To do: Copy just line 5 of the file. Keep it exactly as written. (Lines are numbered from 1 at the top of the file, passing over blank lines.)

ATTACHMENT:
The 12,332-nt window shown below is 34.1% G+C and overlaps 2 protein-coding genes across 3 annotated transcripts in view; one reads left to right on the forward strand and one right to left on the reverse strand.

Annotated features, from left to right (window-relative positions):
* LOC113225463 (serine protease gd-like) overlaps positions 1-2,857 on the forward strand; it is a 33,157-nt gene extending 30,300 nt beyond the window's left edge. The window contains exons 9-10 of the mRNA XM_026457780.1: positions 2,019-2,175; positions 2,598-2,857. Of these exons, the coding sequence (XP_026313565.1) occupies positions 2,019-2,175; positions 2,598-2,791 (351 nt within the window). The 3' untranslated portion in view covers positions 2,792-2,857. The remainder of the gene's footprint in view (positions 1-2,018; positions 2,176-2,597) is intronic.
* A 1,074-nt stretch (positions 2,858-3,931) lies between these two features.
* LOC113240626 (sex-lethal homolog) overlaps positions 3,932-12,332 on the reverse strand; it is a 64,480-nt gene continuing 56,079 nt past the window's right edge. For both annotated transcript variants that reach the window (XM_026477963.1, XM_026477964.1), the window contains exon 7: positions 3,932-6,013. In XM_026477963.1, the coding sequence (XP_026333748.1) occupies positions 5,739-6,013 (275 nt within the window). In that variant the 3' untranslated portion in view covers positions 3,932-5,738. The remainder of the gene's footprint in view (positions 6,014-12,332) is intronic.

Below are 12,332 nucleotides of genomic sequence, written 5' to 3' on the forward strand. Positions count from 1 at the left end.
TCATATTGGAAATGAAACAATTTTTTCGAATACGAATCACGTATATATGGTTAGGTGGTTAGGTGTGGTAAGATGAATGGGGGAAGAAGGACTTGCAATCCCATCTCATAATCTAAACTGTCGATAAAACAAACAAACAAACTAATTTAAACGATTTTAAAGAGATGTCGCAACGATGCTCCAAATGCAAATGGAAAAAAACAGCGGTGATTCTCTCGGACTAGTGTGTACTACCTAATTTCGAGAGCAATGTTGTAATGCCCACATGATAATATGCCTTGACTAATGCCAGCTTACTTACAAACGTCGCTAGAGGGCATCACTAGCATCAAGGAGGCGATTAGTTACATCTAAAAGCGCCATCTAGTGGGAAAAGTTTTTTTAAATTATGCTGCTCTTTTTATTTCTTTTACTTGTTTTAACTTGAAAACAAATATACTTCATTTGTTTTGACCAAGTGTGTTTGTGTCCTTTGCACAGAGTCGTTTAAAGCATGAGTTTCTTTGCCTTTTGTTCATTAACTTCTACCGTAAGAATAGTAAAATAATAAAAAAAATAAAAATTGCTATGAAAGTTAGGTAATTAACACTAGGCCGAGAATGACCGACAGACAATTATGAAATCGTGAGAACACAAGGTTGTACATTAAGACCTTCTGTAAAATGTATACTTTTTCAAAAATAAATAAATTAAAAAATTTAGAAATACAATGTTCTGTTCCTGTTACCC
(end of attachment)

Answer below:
* LOC113240626 (sex-lethal homolog) overlaps positions 3,932-12,332 on the reverse strand; it is a 64,480-nt gene continuing 56,079 nt past the window's right edge. For both annotated transcript variants that reach the window (XM_026477963.1, XM_026477964.1), the window contains exon 7: positions 3,932-6,013. In XM_026477963.1, the coding sequence (XP_026333748.1) occupies positions 5,739-6,013 (275 nt within the window). In that variant the 3' untranslated portion in view covers positions 3,932-5,738. The remainder of the gene's footprint in view (positions 6,014-12,332) is intronic.